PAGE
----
About 15 percent of students reported suicidal ideation, 10 percent said they had planned suicide, five percent attempted it, and two percent said that their attempt had required treatment. The teens that had five hours of sleep or less had a higher risk of suicidality than those who had a total sleep time of eight hours. The same goes for teens who had 10 hours of sleep or more.
The findings suggest that both short and long TSTs are risk factors for suicidality in teenagers. More studies need to be done to examine whether or not sleep duration is a causal or modifiable risk factor for teens.

Read more about the realtionship between sleep and suicide.

If you think your teen may have problems sleeping, visit an AASM-accredited sleep center near you.
Photo By: Carlos Perez

Wednesday, August 10, 2011

Sleep-disordered breathing and bedwetting could go hand in hand

Does your child have problems wetting the bed at night? Sleep-disordered breathing (SDB) could be playing a role. A recent study, conducted on 5-10 year olds, searched for the link between SDB and tonsil and adenoid swelling in children with enuresis (bedwetting). The study also examined what part brain natriuretic peptide (BNP) levels play in measuring how severe SDB is in children have enuresis. BNP is an amino acid that is produced by the heart when the heart muscle cells have been majorly stretched.
There are two types of bedwetting. A child who is a primary bed wetter has not regularly stayed dry during sleep for 6 months straight. A person who is a secondary bed wetter has stayed dry for 6 months, but then starts bedwetting at least twice a week for about 3 months.
Surveys, taken by parents with 5-10 years olds, were reviewed for signs of SDB and bedwetting. The children with SDB were clinically examined. BNP levels were calculated in 33 children with SDB and wet their beds, and also in 30 healthy children who wet their beds.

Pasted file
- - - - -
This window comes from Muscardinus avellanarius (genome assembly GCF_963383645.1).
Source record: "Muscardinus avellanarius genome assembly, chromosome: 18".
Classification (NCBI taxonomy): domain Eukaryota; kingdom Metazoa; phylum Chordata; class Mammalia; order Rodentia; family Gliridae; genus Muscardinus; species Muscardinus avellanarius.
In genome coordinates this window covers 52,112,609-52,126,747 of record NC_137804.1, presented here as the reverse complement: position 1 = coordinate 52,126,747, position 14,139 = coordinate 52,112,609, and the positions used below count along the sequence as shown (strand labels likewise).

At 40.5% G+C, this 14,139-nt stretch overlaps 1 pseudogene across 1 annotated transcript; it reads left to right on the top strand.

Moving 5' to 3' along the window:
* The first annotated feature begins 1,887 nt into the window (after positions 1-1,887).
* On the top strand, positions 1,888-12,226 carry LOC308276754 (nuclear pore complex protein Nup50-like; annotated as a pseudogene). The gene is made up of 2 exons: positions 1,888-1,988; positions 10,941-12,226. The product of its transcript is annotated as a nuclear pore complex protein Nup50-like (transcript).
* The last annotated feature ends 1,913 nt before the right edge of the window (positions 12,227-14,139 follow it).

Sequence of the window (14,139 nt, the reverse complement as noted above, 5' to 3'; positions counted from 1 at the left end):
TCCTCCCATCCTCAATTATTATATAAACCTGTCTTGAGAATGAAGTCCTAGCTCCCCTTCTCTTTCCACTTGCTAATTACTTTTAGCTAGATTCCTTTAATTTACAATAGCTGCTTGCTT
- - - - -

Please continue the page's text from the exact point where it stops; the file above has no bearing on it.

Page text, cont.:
Of the children studied, about 15% had primary enuresis, and about 47 children (30%) had SDB. However, there was a lower occurrence of SDB and bedwetting when age increased. BNP levels were much higher in children who bed wet. Thirty-three children with bed wetting problems and SDB underwent adenotonsillectomies. Twenty-nine children improved; 15 were completely cured. All of the children with enuresis and SBD who had the surgery showed a big decrease in daytime enuresis.
To find out more about SDB and bedwetting visit www.yoursleep.aasmnet.org
If you think your child may have a sleep disorder, visit an AASM accreditedsleep center.

Photo By: Steven Yeh

Thursday, August 4, 2011

Staying asleep: The other side of insomnia

Stare at the ceiling. Toss and turn. Glare at the clock. Toss and turn. It’s the typical pattern of insomnia

But did you know that there is more than one symptom of insomnia? A new study of insomnia symptoms emphasizes that having trouble falling asleep is only part of the problem. And it’s not even the most common insomnia symptom. The results are published in the Aug. 1 issue of SLEEP.

The study involved 6,791 adults. They completed telephone surveys as part of theAmerica Insomnia Survey (AIS). Insomnia was measured using the Brief Insomnia Questionnaire (BIQ). An estimated 24 percent of AIS participants had insomnia.

Results show that staying asleep was a bigger problem than falling asleep. Among people with insomnia, 61 percent had trouble “maintaining” sleep. They often woke up during the night. Also, 52 percent of people with insomnia woke up too early in the morning.Only 38 percent of insomniacs had trouble “initiating” sleep. It took them at least 30 minutes to fall asleep at night.

In fourth place was “nonrestorative” sleep. Twenty-five percent of people with insomnia reported waking up still feeling tired or unrested.

Symptom combos also were common. More than half of people with insomnia had two or more of the four symptoms. The study also measured the rates of 21 medical conditions.

What were the most common problems? About 50 to 60 percent of people with insomnia had chronic back or neck pain, or other chronic pain. Seasonal allergies also were common. People with insomnia also rated their health lower than people without insomnia.

Many proven treatments for insomnia are available. Both cognitive behavioral therapy and medications are effective. A board-certified sleep specialist can determine which treatment is best for you.

Contact an AASM-accredited sleep disorders center if you have an ongoing problem with insomnia.

Read more blog posts about insomnia.

Photo by: robotbrainz